The cantankerous xenophobe referred to as the “citizen” in James Joyce’s novel Ulysses seems poised to finally get his wish after more than a century.
In Joyce’s literary masterpiece, set in Dublin on 16 June 1904, the character rails against foreigners, Jews and the “thicklugged” English and yearns for an Irish battleship to fly the flag of the province of Munster, which shows three crowns on a blue field.
It is not quite a battleship but on Wednesday the LE James Joyce, an offshore patrol vessel of Ireland’s naval service, is expected to sail through Dublin Bay under the Munster flag.
The gesture will be part of Bloomsday, an annual celebration marked around the world in honour of the day Joyce’s character Leopold Bloom wandered around Dublin.
Ireland’s capital will host tours, a punk cabaret, lectures, film screenings and workshops.
Irish diplomats will unveil a 36-foot Joyce mural in New York, stage a poetry competition in Mozambique and host a virtual celebration at the embassy in London, with the actor Adrian Dunbar performing a reading.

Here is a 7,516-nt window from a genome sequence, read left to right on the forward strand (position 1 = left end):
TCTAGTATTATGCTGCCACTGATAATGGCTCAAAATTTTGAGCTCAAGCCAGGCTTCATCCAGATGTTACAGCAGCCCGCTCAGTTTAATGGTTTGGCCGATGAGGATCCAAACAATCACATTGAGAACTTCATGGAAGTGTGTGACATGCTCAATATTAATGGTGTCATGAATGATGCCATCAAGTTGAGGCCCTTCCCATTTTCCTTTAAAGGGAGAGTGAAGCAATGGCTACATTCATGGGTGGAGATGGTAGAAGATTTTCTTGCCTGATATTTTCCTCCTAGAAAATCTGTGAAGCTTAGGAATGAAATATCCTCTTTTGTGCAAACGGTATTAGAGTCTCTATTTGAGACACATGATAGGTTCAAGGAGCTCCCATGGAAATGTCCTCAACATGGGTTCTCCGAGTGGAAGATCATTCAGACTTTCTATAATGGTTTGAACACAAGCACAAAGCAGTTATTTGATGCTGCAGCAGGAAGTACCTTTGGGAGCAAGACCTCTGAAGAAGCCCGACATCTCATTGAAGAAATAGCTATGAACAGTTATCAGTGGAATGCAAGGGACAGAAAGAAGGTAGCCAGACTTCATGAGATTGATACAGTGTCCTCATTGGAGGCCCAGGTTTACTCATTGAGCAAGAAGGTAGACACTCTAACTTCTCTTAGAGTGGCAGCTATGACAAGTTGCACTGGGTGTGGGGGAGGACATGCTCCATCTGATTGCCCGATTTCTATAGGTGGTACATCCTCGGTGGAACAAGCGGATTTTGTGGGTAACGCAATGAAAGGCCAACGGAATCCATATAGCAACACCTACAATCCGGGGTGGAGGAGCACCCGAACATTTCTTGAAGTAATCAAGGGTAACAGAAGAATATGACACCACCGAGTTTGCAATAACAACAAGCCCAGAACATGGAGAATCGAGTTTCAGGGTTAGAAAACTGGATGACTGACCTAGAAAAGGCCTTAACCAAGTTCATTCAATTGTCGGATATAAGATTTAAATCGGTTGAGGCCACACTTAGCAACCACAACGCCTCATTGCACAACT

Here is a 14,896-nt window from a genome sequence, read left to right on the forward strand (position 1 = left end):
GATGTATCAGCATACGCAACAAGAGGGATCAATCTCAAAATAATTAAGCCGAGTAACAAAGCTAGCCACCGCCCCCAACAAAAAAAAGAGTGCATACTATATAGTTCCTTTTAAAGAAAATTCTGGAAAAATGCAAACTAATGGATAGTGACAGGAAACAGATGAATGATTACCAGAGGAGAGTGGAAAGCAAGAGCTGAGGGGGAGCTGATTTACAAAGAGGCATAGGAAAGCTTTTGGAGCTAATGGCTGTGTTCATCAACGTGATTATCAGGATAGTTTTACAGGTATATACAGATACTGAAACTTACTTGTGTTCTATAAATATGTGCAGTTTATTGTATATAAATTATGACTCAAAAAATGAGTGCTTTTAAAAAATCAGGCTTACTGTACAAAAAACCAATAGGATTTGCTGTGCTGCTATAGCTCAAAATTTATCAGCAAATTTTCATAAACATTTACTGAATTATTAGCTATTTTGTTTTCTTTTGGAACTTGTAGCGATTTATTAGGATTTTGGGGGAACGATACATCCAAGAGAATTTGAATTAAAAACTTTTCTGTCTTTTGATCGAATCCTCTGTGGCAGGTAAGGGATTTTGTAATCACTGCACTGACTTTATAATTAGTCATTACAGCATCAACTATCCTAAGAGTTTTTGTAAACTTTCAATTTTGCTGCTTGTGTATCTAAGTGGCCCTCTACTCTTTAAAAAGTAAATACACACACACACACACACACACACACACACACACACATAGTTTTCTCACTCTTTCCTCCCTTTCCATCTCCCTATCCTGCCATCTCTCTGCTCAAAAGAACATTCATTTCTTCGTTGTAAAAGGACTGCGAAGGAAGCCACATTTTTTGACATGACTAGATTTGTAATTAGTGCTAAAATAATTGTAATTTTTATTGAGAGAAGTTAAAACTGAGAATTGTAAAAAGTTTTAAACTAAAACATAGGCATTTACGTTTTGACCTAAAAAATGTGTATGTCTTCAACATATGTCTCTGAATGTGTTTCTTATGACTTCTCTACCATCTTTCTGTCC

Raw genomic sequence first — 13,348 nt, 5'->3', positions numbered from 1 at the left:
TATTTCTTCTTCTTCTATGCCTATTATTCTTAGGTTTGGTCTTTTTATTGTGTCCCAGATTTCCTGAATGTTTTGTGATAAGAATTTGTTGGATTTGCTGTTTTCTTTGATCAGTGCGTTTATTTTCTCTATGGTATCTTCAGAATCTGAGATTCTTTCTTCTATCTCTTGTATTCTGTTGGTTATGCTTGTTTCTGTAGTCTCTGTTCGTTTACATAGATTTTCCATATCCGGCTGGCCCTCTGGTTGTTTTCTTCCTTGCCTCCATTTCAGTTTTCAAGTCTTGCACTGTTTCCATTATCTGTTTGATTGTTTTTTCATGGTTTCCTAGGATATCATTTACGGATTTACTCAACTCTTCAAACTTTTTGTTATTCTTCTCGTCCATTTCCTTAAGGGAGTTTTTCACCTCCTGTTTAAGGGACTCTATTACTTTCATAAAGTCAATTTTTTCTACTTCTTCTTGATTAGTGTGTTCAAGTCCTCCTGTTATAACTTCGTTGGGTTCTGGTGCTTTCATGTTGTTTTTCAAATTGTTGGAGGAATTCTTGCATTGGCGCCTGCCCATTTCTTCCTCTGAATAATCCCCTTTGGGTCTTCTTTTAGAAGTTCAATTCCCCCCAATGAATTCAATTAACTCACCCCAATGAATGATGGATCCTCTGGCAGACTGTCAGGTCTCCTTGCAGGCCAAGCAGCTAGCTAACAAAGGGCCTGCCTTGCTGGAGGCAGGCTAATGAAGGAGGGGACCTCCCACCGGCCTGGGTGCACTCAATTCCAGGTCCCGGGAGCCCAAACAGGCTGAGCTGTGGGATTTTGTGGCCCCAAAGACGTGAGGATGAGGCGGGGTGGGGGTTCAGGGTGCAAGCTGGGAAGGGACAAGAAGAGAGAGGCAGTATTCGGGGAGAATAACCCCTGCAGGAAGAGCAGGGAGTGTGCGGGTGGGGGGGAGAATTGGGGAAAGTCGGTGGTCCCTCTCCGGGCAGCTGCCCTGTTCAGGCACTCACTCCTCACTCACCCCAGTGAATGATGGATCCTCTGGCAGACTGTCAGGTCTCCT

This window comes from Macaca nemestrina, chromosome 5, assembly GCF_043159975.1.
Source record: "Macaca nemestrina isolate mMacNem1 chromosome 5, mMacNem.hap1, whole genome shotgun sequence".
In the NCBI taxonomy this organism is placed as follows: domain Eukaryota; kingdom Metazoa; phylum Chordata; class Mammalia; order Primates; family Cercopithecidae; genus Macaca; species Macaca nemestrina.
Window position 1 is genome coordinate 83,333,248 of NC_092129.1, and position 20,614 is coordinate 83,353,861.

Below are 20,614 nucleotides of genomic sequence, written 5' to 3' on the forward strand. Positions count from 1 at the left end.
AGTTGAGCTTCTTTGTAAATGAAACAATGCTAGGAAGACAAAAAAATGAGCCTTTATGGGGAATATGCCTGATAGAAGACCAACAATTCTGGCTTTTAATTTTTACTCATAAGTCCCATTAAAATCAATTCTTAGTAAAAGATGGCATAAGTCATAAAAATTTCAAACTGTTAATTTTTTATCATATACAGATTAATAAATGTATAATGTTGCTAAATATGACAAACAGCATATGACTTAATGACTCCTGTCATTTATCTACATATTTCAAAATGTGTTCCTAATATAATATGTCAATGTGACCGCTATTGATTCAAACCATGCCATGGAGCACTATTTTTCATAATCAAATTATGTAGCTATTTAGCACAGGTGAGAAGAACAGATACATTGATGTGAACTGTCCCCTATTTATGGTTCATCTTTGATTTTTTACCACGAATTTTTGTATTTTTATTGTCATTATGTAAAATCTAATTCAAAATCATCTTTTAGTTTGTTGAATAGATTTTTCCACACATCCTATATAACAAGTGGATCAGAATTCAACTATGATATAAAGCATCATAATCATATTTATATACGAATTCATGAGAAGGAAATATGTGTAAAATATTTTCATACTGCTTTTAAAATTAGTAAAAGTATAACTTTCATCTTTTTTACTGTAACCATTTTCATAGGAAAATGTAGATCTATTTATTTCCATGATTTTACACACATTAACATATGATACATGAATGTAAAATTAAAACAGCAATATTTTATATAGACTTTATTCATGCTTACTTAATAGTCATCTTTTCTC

The naval service is to participate for the first time by sailing close to Sandycove – a bathing spot where the novel begins – and by flying the Munster flag, the Irish Independent reported. The act will reflect enthusiasm for Ulysses but not endorse the bigotry of the “citizen”, the paper said. The naval service was contacted for comment.
Scholars say the character, who ends up throwing a biscuit tin at Bloom, satirises a strain of Irish nationalism and xenophobia that helped drive Joyce into exile.
The citizen accuses the English of “syphilisation” and says they lack art or literature worthy of the name. “Any civilisation they have they stole from us.”
“With the help of the holy mother of God,” he says, Ireland’s empty harbours will fill with vessels and the first Irish battleship will breast the waves and fly “our own” flag. “None of your Henry Tudor’s harps, no, the oldest flag afloat, the flag of the province of Desmond and Thomond, three crowns on a blue field, the three sons of Milesius.”